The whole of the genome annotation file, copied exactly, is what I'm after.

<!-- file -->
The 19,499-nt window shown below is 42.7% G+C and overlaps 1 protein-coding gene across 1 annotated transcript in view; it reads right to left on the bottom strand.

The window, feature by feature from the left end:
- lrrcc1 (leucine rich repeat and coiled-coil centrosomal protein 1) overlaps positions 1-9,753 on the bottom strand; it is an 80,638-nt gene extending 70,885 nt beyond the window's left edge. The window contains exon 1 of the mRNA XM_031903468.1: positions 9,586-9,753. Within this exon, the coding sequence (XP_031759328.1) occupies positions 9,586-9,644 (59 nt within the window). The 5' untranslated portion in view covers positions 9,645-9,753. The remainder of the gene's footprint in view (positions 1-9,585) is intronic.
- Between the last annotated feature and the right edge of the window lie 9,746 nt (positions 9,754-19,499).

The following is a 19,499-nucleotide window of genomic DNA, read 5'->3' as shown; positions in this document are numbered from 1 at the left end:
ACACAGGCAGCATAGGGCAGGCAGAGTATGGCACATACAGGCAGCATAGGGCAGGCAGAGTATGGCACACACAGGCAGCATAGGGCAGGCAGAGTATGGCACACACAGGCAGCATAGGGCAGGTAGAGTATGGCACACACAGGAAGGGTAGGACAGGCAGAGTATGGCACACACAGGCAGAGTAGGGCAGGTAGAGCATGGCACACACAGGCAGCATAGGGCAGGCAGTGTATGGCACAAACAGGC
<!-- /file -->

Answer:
The 19,499-nt window shown below is 42.7% G+C and overlaps 1 protein-coding gene across 1 annotated transcript in view; it reads right to left on the bottom strand.

The window, feature by feature from the left end:
- lrrcc1 (leucine rich repeat and coiled-coil centrosomal protein 1) overlaps positions 1-9,753 on the bottom strand; it is an 80,638-nt gene extending 70,885 nt beyond the window's left edge. The window contains exon 1 of the mRNA XM_031903468.1: positions 9,586-9,753. Within this exon, the coding sequence (XP_031759328.1) occupies positions 9,586-9,644 (59 nt within the window). The 5' untranslated portion in view covers positions 9,645-9,753. The remainder of the gene's footprint in view (positions 1-9,585) is intronic.
- Between the last annotated feature and the right edge of the window lie 9,746 nt (positions 9,754-19,499).

The following is a 19,499-nucleotide window of genomic DNA, read 5'->3' as shown; positions in this document are numbered from 1 at the left end:
ACACAGGCAGCATAGGGCAGGCAGAGTATGGCACATACAGGCAGCATAGGGCAGGCAGAGTATGGCACACACAGGCAGCATAGGGCAGGCAGAGTATGGCACACACAGGCAGCATAGGGCAGGTAGAGTATGGCACACACAGGAAGGGTAGGACAGGCAGAGTATGGCACACACAGGCAGAGTAGGGCAGGTAGAGCATGGCACACACAGGCAGCATAGGGCAGGCAGTGTATGGCACAAACAGGC